Thanks to supportive policies, notably the wind production tax credit (PTC), the US wind industry continues to be one of the largest and fastest growing markets for wind energy.
Here’s an update on the industry from three reports issued by the Department of Energy.
Last year, over 13 gigawatts (GW) of wind capacity came online – nearly double that of 2011 – and 72% of components for wind projects are now Made in the USA, nearly triple that of 2007, according to the 2012 Wind Technologies Market Report by Lawrence Berkeley National Lab.
80,000 Americans are employed in the industry supply chain.
As of 2012, wind can supply 6% of US electricity, with 60 GW powering over 15 million homes, and for the first time, wind was the top source of new energy capacity. 43% of all new electrical capacity in the US came from wind, representing $25 billion in investment.
Nine states get more than 12% of their electricity from wind, says the report, and Iowa, South Dakota and Kansas get over 20%.
Wind technology is also making great gains. Since 1998, the average capacity of US wind turbines is up 170%, according to another report from the Department of Energy, 2012 Wind Technologies Market Report. At the same time, capital and maintenance costs for projects continue to decline, resulting in near-record low prices for wind energy.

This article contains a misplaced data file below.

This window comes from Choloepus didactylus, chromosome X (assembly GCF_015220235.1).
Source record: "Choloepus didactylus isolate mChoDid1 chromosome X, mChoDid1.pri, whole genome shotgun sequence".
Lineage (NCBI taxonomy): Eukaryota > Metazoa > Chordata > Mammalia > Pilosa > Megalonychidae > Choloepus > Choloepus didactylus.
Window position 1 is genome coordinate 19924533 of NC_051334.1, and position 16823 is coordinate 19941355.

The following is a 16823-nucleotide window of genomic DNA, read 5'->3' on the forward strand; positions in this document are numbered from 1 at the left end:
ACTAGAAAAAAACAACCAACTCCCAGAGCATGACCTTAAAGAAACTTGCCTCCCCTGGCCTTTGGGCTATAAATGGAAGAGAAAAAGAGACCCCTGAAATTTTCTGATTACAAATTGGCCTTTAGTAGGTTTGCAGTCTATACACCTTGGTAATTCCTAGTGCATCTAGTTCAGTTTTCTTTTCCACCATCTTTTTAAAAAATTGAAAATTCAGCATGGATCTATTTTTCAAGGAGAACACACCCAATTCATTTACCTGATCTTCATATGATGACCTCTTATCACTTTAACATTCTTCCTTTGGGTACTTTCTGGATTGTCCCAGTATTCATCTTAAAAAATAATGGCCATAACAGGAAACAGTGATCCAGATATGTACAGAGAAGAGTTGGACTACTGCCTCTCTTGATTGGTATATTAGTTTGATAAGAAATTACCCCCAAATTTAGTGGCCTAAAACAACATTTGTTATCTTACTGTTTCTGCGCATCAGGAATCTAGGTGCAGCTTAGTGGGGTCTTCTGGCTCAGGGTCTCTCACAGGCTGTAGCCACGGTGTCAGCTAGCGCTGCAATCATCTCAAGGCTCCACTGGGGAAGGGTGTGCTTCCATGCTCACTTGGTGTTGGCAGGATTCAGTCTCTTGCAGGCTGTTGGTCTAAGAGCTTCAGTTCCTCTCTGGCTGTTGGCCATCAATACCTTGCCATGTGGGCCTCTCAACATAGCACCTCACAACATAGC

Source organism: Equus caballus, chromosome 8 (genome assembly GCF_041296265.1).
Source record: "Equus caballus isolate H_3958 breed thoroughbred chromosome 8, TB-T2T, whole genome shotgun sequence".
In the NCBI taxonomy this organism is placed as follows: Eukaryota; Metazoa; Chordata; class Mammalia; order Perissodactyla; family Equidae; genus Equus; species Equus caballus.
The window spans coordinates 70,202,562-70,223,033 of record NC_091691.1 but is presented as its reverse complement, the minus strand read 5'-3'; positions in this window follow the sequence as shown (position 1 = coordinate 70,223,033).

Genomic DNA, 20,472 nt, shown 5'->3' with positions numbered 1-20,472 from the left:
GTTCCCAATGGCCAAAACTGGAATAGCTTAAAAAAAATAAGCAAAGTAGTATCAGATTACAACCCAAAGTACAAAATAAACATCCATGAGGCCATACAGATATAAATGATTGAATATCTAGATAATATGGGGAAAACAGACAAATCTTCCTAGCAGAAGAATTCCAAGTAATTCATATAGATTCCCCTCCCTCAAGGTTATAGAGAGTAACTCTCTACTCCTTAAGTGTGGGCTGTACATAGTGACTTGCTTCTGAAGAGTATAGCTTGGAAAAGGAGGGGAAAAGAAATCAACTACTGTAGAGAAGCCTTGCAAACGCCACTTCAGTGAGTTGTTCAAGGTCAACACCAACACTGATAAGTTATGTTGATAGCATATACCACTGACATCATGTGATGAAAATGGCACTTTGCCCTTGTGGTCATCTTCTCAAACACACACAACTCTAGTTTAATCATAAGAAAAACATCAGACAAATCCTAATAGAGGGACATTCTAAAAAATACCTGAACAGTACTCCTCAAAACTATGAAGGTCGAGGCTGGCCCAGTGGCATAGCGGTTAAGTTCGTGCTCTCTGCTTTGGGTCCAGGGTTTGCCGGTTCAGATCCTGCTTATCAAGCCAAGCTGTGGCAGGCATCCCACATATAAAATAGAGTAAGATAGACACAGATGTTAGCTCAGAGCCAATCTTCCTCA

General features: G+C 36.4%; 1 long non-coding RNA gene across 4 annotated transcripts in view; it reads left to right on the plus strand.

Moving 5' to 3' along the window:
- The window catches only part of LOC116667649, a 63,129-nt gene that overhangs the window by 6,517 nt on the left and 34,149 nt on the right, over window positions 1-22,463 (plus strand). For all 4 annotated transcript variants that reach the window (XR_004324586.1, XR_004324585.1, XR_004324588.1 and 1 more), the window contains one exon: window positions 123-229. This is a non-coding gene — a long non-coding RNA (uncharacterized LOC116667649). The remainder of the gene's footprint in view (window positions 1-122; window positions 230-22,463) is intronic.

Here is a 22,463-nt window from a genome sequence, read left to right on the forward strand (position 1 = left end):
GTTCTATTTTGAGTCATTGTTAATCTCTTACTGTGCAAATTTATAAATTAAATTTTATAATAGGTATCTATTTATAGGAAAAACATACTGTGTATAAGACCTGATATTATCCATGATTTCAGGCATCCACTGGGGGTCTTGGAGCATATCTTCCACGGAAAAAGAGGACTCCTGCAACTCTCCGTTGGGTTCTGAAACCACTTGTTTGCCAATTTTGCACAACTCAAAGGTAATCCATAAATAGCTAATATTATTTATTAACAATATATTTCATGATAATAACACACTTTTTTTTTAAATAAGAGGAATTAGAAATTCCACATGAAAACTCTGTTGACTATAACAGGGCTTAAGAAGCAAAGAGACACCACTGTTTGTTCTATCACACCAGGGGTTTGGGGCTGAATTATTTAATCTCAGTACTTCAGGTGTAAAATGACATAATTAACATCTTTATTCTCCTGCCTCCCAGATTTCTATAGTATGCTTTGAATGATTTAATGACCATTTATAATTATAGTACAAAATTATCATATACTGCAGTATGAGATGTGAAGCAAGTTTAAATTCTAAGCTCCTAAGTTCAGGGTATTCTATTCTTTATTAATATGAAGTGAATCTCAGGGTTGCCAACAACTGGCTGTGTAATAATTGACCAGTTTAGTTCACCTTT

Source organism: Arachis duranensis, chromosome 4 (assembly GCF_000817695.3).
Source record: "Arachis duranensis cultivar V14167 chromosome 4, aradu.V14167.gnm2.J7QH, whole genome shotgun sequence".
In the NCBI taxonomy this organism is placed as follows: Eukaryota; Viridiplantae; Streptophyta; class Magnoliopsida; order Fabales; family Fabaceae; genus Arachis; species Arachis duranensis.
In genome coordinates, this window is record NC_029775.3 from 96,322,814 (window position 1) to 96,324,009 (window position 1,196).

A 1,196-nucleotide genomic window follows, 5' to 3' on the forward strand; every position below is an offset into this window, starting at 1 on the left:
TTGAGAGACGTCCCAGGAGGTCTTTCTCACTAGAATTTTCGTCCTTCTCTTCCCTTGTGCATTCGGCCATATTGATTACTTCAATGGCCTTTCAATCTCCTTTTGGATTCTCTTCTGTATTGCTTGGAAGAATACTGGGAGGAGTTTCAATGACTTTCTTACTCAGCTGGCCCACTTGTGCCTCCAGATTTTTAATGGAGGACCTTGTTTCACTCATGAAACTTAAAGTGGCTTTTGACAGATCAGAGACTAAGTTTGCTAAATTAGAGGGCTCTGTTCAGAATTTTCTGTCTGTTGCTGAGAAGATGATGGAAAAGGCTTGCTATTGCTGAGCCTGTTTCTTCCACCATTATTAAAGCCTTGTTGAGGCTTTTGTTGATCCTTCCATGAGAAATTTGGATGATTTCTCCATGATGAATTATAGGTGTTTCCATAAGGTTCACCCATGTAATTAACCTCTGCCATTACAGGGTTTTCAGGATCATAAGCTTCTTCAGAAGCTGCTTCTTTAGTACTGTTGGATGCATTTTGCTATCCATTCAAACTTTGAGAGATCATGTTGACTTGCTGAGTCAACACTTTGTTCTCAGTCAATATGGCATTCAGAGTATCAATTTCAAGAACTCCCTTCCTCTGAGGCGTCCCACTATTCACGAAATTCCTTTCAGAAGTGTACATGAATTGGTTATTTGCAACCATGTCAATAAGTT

For the past two years, it cost an average of 4 cents per kilowatt hour to buy wind power under a long-term power purchase agreement – making wind energy competitive with fossil fuels.
Ever larger wind turbines with longer, lighter blades have greatly improved turbine performance and made it possible for wind projects in less windy areas.
Growth in Distributed Wind
As opposed to centralized, large wind farms, distributed wind installations directly supply power to the local grid. They power schools, homes, farms, businesses and communities, and help improve grid reliability and efficiency.
These installations have grown five-fold in the past 10 years, to 69,000 turbines across all 50 states. 812 megawatts (MW) of energy comes from turbines as small as a few hundred watts to multi-megawatts, according to the 2012 Market Report on Wind Technologies in Distributed Applications by Pacific Northwest National Lab.
Most are small turbines no greater than 100 kilowatts, 90% of which are made by US wind suppliers.
Of course, the reports underline the fact that continued policy support is essential for the industry. 2013 is a slow year because of last year’s near-abandonment of the PTC and now the industry faces uncertainly again, not knowing if Congress will renew it. So, although 2014 will be better than this year, it’s not possible to project beyond that.